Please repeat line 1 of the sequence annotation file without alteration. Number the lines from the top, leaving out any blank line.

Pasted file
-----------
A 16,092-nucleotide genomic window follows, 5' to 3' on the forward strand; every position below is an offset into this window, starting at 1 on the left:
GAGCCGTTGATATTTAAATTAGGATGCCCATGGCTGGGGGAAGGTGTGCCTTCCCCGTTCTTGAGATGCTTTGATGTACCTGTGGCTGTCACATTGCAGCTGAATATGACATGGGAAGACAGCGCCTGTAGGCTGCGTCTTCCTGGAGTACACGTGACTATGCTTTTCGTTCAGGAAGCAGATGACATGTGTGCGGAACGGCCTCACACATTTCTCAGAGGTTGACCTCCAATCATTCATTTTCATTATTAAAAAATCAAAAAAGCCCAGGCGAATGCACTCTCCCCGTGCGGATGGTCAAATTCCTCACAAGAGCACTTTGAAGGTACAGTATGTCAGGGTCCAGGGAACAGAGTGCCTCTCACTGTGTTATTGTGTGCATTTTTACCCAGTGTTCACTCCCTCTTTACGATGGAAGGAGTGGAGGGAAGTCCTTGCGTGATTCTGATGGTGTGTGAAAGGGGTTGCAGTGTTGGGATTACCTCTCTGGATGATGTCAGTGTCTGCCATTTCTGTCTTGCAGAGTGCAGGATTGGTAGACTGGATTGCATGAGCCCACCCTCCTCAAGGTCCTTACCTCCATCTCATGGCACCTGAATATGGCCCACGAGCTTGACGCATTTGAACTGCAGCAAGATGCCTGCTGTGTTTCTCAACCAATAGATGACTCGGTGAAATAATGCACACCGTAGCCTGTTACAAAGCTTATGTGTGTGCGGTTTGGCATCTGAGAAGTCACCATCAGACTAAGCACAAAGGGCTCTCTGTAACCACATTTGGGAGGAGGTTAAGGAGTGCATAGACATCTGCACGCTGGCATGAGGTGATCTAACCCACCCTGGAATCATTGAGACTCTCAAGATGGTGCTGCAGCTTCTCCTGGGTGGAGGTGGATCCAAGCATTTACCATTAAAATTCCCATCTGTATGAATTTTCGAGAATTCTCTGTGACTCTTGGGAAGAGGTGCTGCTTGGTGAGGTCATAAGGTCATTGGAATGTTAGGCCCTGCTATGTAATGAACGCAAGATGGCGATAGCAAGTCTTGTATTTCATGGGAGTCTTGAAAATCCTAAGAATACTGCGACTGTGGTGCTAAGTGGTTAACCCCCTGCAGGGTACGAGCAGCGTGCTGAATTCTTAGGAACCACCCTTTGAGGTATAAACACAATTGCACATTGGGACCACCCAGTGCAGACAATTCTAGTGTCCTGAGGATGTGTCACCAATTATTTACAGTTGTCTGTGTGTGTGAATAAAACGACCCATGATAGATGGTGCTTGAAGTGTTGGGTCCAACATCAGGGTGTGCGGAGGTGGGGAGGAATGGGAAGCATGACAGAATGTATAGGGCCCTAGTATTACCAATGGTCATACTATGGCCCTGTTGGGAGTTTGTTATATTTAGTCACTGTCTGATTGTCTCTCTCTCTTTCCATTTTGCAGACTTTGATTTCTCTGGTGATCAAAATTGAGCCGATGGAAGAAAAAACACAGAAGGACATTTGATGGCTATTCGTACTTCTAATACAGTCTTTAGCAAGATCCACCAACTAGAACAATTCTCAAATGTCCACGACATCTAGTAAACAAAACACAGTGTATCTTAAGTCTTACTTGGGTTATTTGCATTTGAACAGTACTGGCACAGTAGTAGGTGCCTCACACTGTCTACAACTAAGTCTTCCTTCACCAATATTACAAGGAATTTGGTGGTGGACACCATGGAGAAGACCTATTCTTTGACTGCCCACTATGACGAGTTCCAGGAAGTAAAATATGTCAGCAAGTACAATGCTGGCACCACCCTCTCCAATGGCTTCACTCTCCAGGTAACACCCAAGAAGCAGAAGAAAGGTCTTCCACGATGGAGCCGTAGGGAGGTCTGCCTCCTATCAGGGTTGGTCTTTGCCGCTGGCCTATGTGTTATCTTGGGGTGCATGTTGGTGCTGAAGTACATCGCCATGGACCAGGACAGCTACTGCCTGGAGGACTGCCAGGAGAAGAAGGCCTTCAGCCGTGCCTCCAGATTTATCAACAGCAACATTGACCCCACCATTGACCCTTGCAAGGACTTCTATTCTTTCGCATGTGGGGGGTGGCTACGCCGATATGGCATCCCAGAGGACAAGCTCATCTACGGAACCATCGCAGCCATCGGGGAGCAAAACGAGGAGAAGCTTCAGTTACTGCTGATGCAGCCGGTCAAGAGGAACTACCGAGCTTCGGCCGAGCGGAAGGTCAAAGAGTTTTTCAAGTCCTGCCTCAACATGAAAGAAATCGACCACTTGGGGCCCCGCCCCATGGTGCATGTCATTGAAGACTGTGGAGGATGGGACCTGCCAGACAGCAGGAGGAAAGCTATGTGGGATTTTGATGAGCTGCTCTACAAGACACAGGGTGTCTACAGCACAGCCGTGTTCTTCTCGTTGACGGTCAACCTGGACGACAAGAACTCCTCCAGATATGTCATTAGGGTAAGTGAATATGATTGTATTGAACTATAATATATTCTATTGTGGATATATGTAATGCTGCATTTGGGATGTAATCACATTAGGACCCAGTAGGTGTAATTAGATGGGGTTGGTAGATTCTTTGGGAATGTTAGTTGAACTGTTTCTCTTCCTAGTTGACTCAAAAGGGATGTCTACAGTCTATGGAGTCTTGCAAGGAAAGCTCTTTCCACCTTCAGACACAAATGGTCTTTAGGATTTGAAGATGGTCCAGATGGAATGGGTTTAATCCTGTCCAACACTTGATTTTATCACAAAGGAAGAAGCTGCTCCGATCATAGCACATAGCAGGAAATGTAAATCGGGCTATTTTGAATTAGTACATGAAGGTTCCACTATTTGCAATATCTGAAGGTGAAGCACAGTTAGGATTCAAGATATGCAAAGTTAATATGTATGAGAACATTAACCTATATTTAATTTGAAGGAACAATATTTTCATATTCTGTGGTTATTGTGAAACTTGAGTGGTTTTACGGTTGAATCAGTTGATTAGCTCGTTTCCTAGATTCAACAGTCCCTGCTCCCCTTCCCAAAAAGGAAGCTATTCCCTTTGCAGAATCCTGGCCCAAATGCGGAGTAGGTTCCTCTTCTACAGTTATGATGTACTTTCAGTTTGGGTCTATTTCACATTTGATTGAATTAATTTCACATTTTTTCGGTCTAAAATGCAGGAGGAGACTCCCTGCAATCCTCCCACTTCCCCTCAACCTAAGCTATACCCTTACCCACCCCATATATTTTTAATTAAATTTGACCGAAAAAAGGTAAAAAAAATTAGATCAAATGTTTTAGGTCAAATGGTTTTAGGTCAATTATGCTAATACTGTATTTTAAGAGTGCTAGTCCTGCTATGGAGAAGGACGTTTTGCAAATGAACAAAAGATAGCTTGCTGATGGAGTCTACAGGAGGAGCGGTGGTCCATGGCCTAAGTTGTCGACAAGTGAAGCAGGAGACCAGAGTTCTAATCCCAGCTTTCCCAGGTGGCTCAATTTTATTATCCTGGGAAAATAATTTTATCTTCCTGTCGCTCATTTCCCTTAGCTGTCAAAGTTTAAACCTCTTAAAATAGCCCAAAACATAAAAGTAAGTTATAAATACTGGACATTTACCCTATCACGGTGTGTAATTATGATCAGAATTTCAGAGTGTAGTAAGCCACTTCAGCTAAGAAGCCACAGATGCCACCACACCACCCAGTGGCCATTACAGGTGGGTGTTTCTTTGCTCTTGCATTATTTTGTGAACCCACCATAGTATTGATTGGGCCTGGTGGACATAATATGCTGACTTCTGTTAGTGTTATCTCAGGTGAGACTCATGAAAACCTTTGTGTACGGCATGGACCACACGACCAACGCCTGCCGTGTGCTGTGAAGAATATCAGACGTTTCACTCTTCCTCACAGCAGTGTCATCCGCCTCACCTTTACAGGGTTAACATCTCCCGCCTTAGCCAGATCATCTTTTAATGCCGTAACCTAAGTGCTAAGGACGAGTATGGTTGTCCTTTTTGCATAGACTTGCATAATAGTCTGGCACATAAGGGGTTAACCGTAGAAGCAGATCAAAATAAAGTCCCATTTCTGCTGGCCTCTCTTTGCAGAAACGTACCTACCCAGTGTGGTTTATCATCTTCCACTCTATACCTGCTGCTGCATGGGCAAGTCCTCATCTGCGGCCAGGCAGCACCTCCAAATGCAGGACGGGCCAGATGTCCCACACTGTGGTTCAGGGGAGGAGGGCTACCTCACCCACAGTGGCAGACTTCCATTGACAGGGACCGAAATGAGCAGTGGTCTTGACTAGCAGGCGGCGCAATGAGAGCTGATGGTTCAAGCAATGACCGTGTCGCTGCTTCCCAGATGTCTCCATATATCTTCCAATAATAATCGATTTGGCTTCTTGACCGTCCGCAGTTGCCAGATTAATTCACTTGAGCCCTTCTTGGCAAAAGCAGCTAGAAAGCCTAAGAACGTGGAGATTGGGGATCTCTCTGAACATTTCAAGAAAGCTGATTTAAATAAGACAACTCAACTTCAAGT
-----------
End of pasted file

A 16,092-nucleotide genomic window follows, 5' to 3' on the forward strand; every position below is an offset into this window, starting at 1 on the left: